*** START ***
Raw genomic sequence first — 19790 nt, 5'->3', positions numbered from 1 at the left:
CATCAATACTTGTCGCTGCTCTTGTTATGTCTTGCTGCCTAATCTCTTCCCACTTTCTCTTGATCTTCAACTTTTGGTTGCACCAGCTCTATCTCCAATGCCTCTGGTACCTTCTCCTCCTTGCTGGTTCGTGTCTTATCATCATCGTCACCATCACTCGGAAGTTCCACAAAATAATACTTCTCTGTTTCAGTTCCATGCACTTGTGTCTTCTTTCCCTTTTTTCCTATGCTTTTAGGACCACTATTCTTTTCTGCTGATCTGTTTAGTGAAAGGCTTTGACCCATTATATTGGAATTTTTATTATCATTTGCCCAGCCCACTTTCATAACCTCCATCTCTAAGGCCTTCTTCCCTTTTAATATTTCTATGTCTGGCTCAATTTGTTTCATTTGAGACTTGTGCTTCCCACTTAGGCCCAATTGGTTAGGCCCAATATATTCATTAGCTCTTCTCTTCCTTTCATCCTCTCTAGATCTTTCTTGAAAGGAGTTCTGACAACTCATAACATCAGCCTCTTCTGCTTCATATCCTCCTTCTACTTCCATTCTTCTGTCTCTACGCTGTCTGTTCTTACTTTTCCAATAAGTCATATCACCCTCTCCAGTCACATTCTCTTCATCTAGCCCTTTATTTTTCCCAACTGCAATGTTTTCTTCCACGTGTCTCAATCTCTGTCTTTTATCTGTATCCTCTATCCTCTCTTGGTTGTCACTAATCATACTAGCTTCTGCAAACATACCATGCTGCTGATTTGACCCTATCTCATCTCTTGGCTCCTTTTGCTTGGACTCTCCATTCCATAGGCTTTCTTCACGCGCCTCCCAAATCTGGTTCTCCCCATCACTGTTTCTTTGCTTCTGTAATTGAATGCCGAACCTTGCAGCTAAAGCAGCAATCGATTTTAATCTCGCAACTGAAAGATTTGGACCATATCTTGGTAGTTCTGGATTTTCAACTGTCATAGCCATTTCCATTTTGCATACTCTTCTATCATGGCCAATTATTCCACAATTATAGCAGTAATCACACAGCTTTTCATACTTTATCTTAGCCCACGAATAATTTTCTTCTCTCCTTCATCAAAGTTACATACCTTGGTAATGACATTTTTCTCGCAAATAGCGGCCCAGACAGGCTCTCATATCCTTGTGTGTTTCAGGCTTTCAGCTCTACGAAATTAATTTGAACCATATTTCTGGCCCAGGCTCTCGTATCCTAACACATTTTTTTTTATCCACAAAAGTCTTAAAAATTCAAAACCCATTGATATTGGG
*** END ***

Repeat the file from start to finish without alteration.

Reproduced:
Raw genomic sequence first — 19790 nt, 5'->3', positions numbered from 1 at the left:
CATCAATACTTGTCGCTGCTCTTGTTATGTCTTGCTGCCTAATCTCTTCCCACTTTCTCTTGATCTTCAACTTTTGGTTGCACCAGCTCTATCTCCAATGCCTCTGGTACCTTCTCCTCCTTGCTGGTTCGTGTCTTATCATCATCGTCACCATCACTCGGAAGTTCCACAAAATAATACTTCTCTGTTTCAGTTCCATGCACTTGTGTCTTCTTTCCCTTTTTTCCTATGCTTTTAGGACCACTATTCTTTTCTGCTGATCTGTTTAGTGAAAGGCTTTGACCCATTATATTGGAATTTTTATTATCATTTGCCCAGCCCACTTTCATAACCTCCATCTCTAAGGCCTTCTTCCCTTTTAATATTTCTATGTCTGGCTCAATTTGTTTCATTTGAGACTTGTGCTTCCCACTTAGGCCCAATTGGTTAGGCCCAATATATTCATTAGCTCTTCTCTTCCTTTCATCCTCTCTAGATCTTTCTTGAAAGGAGTTCTGACAACTCATAACATCAGCCTCTTCTGCTTCATATCCTCCTTCTACTTCCATTCTTCTGTCTCTACGCTGTCTGTTCTTACTTTTCCAATAAGTCATATCACCCTCTCCAGTCACATTCTCTTCATCTAGCCCTTTATTTTTCCCAACTGCAATGTTTTCTTCCACGTGTCTCAATCTCTGTCTTTTATCTGTATCCTCTATCCTCTCTTGGTTGTCACTAATCATACTAGCTTCTGCAAACATACCATGCTGCTGATTTGACCCTATCTCATCTCTTGGCTCCTTTTGCTTGGACTCTCCATTCCATAGGCTTTCTTCACGCGCCTCCCAAATCTGGTTCTCCCCATCACTGTTTCTTTGCTTCTGTAATTGAATGCCGAACCTTGCAGCTAAAGCAGCAATCGATTTTAATCTCGCAACTGAAAGATTTGGACCATATCTTGGTAGTTCTGGATTTTCAACTGTCATAGCCATTTCCATTTTGCATACTCTTCTATCATGGCCAATTATTCCACAATTATAGCAGTAATCACACAGCTTTTCATACTTTATCTTAGCCCACGAATAATTTTCTTCTCTCCTTCATCAAAGTTACATACCTTGGTAATGACATTTTTCTCGCAAATAGCGGCCCAGACAGGCTCTCATATCCTTGTGTGTTTCAGGCTTTCAGCTCTACGAAATTAATTTGAACCATATTTCTGGCCCAGGCTCTCGTATCCTAACACATTTTTTTTTATCCACAAAAGTCTTAAAAATTCAAAACCCATTGATATTGGG